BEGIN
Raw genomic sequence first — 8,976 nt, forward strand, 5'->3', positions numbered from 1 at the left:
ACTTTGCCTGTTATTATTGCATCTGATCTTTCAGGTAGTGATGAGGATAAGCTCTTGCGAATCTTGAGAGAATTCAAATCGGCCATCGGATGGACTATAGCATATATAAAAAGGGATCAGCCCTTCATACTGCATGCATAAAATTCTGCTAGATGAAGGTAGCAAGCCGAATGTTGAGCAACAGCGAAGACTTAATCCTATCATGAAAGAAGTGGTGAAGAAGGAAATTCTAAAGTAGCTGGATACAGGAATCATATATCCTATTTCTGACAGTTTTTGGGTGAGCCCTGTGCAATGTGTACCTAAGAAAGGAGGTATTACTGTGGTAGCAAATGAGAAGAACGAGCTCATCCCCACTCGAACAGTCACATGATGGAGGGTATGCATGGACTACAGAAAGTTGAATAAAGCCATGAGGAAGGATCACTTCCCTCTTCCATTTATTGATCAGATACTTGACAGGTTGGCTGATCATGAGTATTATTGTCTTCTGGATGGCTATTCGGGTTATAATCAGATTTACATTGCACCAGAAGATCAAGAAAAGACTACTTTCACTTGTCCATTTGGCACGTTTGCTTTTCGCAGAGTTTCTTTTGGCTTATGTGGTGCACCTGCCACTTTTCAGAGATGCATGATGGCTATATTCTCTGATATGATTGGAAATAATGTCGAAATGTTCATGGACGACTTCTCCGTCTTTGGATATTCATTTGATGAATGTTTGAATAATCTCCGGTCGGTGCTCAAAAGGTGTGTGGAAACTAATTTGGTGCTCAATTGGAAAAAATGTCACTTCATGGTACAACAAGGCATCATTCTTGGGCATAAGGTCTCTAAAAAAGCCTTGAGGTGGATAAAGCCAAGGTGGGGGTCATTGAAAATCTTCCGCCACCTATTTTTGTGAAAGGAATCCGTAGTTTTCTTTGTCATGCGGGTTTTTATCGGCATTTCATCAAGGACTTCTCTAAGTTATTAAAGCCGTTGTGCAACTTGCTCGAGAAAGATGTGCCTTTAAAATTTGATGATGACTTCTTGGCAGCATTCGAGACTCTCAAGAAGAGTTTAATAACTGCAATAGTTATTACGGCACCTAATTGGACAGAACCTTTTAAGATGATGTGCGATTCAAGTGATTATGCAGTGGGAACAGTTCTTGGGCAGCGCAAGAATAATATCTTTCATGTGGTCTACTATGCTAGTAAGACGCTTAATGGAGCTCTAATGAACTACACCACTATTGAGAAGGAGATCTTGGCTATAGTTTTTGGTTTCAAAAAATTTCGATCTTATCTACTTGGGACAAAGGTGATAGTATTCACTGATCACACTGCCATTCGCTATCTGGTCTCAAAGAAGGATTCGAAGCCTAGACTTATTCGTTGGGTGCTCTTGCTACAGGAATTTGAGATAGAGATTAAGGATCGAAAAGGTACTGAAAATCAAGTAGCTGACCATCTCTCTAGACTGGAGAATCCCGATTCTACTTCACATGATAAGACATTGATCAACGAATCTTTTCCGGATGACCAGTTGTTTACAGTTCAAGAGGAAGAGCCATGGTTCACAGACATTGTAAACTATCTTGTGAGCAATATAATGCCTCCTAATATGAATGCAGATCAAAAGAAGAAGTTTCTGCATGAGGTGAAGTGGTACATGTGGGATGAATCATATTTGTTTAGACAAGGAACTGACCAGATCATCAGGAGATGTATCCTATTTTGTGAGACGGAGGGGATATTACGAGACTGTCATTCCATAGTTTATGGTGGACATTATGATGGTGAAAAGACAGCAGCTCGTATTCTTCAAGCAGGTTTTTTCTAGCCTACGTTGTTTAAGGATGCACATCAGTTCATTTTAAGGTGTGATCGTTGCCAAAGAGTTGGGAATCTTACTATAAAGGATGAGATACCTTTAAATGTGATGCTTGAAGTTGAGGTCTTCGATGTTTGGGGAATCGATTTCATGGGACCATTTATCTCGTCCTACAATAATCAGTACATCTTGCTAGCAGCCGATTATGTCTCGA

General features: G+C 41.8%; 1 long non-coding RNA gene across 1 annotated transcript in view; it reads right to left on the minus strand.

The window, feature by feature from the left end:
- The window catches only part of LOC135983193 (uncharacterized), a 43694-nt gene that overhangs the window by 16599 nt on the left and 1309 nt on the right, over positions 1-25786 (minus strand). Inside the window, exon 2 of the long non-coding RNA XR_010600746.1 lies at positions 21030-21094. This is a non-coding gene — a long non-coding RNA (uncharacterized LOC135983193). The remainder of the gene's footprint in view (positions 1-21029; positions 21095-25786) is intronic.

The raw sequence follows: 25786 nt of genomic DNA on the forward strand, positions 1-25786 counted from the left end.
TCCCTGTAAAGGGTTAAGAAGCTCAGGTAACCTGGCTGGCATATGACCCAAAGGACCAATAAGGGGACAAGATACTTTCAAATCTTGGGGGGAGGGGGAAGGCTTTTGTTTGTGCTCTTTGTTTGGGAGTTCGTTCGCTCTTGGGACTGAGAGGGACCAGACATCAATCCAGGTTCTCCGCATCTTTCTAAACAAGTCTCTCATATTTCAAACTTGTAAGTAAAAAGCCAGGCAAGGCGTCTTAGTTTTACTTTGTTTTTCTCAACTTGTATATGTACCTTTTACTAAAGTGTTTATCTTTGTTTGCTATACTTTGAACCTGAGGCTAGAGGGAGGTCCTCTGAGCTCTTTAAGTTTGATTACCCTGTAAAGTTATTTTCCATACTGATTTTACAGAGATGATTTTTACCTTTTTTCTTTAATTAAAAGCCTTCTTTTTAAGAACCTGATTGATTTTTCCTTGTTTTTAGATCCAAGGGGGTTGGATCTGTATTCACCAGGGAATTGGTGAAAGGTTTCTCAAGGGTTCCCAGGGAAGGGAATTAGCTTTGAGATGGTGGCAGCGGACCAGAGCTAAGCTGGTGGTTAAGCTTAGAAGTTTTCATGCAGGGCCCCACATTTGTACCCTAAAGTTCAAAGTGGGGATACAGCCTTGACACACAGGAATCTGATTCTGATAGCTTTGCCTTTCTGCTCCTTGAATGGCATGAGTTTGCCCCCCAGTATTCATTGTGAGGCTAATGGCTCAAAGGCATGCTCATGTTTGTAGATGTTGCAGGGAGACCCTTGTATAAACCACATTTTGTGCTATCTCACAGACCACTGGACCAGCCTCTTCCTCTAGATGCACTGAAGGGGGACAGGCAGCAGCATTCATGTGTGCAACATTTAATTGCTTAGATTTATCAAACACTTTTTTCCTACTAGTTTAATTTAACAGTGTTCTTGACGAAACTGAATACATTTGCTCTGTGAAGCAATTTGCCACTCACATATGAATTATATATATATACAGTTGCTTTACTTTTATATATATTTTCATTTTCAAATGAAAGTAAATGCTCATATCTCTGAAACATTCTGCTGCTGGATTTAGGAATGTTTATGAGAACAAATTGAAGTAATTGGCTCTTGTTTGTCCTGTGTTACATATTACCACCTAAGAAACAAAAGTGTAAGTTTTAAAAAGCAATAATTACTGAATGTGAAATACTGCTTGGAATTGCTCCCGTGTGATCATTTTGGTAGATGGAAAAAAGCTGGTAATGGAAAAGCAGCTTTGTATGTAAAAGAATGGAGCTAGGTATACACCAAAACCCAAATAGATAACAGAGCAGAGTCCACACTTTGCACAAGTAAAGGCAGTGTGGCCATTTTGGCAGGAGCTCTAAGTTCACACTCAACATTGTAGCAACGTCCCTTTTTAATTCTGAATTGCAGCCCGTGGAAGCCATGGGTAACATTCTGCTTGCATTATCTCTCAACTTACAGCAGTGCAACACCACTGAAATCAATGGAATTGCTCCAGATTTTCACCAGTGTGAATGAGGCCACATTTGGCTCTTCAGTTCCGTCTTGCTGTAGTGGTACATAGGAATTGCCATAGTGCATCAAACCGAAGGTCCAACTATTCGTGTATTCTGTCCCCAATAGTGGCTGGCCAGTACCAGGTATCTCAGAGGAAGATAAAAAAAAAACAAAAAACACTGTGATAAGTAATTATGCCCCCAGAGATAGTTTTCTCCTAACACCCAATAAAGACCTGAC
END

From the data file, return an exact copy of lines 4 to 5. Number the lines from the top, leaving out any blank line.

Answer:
The window, feature by feature from the left end:
- The window catches only part of LOC135983193 (uncharacterized), a 43694-nt gene that overhangs the window by 16599 nt on the left and 1309 nt on the right, over positions 1-25786 (minus strand). Inside the window, exon 2 of the long non-coding RNA XR_010600746.1 lies at positions 21030-21094. This is a non-coding gene — a long non-coding RNA (uncharacterized LOC135983193). The remainder of the gene's footprint in view (positions 1-21029; positions 21095-25786) is intronic.